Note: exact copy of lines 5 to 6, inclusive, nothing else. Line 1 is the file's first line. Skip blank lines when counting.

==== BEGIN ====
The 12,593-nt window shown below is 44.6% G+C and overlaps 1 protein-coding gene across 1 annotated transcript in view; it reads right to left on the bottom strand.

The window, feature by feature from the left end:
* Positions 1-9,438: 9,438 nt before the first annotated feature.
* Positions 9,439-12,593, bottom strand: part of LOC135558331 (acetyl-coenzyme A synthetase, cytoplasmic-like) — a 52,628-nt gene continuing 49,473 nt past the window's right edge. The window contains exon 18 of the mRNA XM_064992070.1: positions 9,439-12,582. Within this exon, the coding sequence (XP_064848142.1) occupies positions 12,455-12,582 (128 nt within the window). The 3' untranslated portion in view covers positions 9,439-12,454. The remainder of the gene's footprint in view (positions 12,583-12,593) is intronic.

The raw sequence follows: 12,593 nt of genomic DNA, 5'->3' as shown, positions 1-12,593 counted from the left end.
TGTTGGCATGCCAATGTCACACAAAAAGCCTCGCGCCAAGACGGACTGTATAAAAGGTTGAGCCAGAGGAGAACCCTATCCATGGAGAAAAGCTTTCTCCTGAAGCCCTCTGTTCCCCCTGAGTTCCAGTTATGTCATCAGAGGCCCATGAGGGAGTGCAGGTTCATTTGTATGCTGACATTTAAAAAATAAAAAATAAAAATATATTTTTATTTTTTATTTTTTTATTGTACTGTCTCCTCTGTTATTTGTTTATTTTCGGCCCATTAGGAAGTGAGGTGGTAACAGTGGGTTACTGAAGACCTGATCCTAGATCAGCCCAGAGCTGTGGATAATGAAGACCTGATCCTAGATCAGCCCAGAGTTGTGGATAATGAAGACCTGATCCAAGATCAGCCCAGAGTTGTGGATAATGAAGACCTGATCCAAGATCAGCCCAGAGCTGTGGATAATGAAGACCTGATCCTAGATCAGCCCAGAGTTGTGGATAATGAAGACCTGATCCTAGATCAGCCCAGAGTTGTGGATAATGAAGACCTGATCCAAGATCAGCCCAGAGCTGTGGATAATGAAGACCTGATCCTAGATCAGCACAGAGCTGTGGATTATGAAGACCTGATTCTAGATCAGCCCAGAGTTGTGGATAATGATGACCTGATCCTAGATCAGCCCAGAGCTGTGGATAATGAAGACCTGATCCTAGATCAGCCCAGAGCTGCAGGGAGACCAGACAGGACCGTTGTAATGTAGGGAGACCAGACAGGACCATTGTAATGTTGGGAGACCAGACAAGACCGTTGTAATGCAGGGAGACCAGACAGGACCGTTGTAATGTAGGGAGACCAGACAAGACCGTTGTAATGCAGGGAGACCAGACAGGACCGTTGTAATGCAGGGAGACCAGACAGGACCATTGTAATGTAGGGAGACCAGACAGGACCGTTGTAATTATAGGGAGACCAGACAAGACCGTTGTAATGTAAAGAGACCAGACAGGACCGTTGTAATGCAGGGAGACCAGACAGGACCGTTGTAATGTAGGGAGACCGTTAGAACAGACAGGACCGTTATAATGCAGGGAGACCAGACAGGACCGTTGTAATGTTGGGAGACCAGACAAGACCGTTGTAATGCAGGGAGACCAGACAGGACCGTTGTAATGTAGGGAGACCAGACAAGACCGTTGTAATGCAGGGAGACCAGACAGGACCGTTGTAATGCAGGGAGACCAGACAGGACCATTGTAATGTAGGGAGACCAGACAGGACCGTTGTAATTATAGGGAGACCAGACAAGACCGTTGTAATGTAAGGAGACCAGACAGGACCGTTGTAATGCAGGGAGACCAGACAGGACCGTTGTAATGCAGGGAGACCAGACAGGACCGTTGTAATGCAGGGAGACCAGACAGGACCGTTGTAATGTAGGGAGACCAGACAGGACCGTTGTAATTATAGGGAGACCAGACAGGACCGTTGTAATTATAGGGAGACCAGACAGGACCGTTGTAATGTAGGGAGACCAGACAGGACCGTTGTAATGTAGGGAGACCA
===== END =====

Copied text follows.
The raw sequence follows: 12,593 nt of genomic DNA, 5'->3' as shown, positions 1-12,593 counted from the left end.
TGTTGGCATGCCAATGTCACACAAAAAGCCTCGCGCCAAGACGGACTGTATAAAAGGTTGAGCCAGAGGAGAACCCTATCCATGGAGAAAAGCTTTCTCCTGAAGCCCTCTGTTCCCCCTGAGTTCCAGTTATGTCATCAGAGGCCCATGAGGGAGTGCAGGTTCATTTGTATGCTGACATTTAAAAAATAAAAAATAAAAATATATTTTTATTTTTTATTTTTTTATTGTACTGTCTCCTCTGTTATTTGTTTATTTTCGGCCCATTAGGAAGTGAGGTGGTAACAGTGGGTTACTGAAGACCTGATCCTAGATCAGCCCAGAGCTGTGGATAATGAAGACCTGATCCTAGATCAGCCCAGAGTTGTGGATAATGAAGACCTGATCCAAGATCAGCCCAGAGTTGTGGATAATGAAGACCTGATCCAAGATCAGCCCAGAGCTGTGGATAATGAAGACCTGATCCTAGATCAGCCCAGAGTTGTGGATAATGAAGACCTGATCCTAGATCAGCCCAGAGTTGTGGATAATGAAGACCTGATCCAAGATCAGCCCAGAGCTGTGGATAATGAAGACCTGATCCTAGATCAGCACAGAGCTGTGGATTATGAAGACCTGATTCTAGATCAGCCCAGAGTTGTGGATAATGATGACCTGATCCTAGATCAGCCCAGAGCTGTGGATAATGAAGACCTGATCCTAGATCAGCCCAGAGCTGCAGGGAGACCAGACAGGACCGTTGTAATGTAGGGAGACCAGACAGGACCATTGTAATGTTGGGAGACCAGACAAGACCGTTGTAATGCAGGGAGACCAGACAGGACCGTTGTAATGTAGGGAGACCAGACAAGACCGTTGTAATGCAGGGAGACCAGACAGGACCGTTGTAATGCAGGGAGACCAGACAGGACCATTGTAATGTAGGGAGACCAGACAGGACCGTTGTAATTATAGGGAGACCAGACAAGACCGTTGTAATGTAAAGAGACCAGACAGGACCGTTGTAATGCAGGGAGACCAGACAGGACCGTTGTAATGTAGGGAGACCGTTAGAACAGACAGGACCGTTATAATGCAGGGAGACCAGACAGGACCGTTGTAATGTTGGGAGACCAGACAAGACCGTTGTAATGCAGGGAGACCAGACAGGACCGTTGTAATGTAGGGAGACCAGACAAGACCGTTGTAATGCAGGGAGACCAGACAGGACCGTTGTAATGCAGGGAGACCAGACAGGACCATTGTAATGTAGGGAGACCAGACAGGACCGTTGTAATTATAGGGAGACCAGACAAGACCGTTGTAATGTAAGGAGACCAGACAGGACCGTTGTAATGCAGGGAGACCAGACAGGACCGTTGTAATGCAGGGAGACCAGACAGGACCGTTGTAATGCAGGGAGACCAGACAGGACCGTTGTAATGTAGGGAGACCAGACAGGACCGTTGTAATTATAGGGAGACCAGACAGGACCGTTGTAATTATAGGGAGACCAGACAGGACCGTTGTAATGTAGGGAGACCAGACAGGACCGTTGTAATGTAGGGAGACCA